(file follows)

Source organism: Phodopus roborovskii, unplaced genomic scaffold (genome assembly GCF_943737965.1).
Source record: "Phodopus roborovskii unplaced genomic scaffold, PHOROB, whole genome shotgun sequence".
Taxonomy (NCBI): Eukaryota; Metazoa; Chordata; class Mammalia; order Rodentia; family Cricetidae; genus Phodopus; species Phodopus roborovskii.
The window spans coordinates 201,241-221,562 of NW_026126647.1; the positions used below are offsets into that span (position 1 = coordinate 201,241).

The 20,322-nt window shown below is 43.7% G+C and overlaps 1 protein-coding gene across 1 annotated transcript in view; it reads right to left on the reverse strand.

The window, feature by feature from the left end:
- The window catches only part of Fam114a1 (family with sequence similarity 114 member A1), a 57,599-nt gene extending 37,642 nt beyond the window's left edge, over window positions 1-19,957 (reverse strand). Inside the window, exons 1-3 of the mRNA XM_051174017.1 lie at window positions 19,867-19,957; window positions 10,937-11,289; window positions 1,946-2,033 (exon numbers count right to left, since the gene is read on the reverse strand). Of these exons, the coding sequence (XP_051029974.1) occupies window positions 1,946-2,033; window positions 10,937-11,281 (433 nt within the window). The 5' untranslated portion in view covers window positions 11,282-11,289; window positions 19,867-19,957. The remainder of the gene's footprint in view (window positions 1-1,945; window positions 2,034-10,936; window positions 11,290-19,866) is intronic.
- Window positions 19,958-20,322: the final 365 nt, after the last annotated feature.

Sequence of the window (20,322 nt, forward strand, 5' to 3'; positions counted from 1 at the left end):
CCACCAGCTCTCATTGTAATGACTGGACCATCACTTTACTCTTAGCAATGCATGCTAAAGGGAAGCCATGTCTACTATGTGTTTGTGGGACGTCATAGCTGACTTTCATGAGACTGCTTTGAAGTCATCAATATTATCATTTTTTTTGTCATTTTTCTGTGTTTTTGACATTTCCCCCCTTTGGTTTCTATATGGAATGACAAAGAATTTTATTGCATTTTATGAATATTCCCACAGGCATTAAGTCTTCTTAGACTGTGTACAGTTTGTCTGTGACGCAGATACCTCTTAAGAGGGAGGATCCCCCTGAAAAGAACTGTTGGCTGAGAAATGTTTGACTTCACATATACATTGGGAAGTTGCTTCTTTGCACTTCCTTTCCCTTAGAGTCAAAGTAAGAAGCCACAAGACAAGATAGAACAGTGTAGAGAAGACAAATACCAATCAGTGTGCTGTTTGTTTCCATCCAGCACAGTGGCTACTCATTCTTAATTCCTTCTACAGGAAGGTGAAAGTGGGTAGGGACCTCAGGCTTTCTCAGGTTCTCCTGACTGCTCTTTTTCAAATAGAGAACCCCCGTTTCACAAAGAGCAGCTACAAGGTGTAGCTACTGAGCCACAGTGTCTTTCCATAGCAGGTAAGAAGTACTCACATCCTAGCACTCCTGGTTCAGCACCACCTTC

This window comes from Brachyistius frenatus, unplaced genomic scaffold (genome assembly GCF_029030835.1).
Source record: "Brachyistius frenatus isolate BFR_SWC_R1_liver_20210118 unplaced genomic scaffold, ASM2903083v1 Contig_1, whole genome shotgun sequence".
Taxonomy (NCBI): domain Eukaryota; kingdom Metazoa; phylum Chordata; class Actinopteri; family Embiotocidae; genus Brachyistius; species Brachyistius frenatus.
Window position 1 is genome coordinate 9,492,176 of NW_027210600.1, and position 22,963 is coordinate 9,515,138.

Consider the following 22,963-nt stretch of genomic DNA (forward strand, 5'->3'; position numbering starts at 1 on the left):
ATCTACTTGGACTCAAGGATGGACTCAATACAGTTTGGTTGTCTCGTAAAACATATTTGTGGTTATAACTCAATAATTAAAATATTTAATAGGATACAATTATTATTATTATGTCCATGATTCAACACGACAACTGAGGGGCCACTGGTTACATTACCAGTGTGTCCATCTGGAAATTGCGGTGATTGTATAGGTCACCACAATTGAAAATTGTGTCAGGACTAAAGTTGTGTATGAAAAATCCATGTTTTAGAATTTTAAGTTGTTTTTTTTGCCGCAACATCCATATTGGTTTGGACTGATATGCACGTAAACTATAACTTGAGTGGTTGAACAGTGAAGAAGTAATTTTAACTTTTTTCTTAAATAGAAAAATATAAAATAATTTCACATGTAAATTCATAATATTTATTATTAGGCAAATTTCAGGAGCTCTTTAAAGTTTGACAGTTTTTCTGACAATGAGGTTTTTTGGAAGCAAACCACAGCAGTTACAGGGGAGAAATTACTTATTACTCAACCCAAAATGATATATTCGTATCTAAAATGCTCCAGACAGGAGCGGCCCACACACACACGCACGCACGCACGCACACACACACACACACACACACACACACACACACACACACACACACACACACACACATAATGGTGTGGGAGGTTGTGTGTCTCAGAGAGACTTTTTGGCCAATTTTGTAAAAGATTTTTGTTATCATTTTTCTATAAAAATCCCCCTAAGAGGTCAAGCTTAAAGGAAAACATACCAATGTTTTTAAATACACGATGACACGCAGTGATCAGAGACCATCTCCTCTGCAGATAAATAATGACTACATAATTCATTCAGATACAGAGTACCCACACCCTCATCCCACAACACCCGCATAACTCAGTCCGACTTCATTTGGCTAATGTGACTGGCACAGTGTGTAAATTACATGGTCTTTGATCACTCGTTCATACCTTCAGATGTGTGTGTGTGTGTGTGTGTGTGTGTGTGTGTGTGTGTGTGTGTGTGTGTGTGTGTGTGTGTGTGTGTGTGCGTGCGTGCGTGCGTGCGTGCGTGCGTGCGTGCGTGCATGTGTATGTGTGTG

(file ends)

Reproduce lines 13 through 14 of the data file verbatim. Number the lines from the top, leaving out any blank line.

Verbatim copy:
Taxonomy (NCBI): domain Eukaryota; kingdom Metazoa; phylum Chordata; class Actinopteri; family Embiotocidae; genus Brachyistius; species Brachyistius frenatus.
Window position 1 is genome coordinate 9,492,176 of NW_027210600.1, and position 22,963 is coordinate 9,515,138.